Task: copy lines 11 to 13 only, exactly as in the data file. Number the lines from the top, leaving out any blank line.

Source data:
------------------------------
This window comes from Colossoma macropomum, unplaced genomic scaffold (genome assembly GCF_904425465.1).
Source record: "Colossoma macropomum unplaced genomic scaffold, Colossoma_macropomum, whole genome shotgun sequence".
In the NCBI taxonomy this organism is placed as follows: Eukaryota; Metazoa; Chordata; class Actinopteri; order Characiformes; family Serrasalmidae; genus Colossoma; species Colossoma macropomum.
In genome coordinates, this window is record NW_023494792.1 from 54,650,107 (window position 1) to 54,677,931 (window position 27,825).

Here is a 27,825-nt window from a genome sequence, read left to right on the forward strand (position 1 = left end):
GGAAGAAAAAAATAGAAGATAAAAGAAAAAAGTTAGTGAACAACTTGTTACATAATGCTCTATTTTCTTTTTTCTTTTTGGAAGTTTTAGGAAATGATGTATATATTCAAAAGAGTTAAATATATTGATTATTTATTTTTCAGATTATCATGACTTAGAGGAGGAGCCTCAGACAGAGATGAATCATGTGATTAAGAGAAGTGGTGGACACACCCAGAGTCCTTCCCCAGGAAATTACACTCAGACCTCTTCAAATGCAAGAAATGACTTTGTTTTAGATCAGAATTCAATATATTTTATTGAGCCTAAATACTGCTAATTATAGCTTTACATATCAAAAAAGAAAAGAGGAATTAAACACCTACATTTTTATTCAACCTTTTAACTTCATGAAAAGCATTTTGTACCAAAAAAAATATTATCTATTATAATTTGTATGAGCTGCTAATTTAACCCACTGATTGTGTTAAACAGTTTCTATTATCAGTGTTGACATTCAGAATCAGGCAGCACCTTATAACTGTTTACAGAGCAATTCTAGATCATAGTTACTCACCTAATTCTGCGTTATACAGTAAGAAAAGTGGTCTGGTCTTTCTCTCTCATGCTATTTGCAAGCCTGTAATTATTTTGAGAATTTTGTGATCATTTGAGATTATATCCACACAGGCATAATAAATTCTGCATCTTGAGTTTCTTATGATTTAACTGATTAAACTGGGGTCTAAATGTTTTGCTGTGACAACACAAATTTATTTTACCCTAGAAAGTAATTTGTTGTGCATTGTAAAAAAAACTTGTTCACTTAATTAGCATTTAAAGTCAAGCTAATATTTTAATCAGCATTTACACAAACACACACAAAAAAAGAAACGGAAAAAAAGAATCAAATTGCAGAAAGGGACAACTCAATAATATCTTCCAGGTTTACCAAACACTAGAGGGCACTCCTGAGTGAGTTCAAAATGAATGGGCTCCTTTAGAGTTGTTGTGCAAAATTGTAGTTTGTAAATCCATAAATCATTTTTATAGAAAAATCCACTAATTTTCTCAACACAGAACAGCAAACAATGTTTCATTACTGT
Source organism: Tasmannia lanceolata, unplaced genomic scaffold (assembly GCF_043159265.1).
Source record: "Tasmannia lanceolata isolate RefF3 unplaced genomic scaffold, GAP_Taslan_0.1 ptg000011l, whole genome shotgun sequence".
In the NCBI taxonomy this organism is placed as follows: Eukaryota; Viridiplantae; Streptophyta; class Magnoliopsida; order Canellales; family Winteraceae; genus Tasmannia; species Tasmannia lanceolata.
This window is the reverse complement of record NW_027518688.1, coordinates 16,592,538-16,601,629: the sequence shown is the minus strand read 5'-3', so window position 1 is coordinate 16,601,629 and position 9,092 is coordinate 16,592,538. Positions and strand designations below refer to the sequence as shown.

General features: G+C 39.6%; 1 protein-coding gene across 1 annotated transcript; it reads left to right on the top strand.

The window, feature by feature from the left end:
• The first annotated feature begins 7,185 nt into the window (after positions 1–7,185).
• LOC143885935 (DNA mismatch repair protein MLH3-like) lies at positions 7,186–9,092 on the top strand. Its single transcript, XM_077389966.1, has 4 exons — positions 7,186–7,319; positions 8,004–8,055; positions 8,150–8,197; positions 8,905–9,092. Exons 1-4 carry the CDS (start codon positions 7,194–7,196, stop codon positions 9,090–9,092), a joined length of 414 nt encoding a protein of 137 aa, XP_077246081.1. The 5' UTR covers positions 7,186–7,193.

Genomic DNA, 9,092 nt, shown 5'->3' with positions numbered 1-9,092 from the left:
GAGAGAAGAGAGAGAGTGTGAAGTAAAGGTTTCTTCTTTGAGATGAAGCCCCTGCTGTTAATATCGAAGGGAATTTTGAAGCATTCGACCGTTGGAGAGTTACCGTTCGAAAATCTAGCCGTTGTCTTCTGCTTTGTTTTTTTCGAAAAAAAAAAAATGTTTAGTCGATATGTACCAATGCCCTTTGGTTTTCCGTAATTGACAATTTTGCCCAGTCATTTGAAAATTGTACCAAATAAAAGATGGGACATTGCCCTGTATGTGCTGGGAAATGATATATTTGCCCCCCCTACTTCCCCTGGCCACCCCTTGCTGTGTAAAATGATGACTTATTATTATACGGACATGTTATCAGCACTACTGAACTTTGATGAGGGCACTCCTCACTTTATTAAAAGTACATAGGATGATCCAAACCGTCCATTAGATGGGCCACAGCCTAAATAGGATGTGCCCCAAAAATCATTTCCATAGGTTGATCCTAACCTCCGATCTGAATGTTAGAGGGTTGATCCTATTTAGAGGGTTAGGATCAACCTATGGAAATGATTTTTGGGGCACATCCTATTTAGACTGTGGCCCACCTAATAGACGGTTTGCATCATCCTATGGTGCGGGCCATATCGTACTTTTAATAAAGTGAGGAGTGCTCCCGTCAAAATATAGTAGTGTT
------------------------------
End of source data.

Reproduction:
General features: G+C 39.6%; 1 protein-coding gene across 1 annotated transcript; it reads left to right on the top strand.

The window, feature by feature from the left end:
• The first annotated feature begins 7,185 nt into the window (after positions 1–7,185).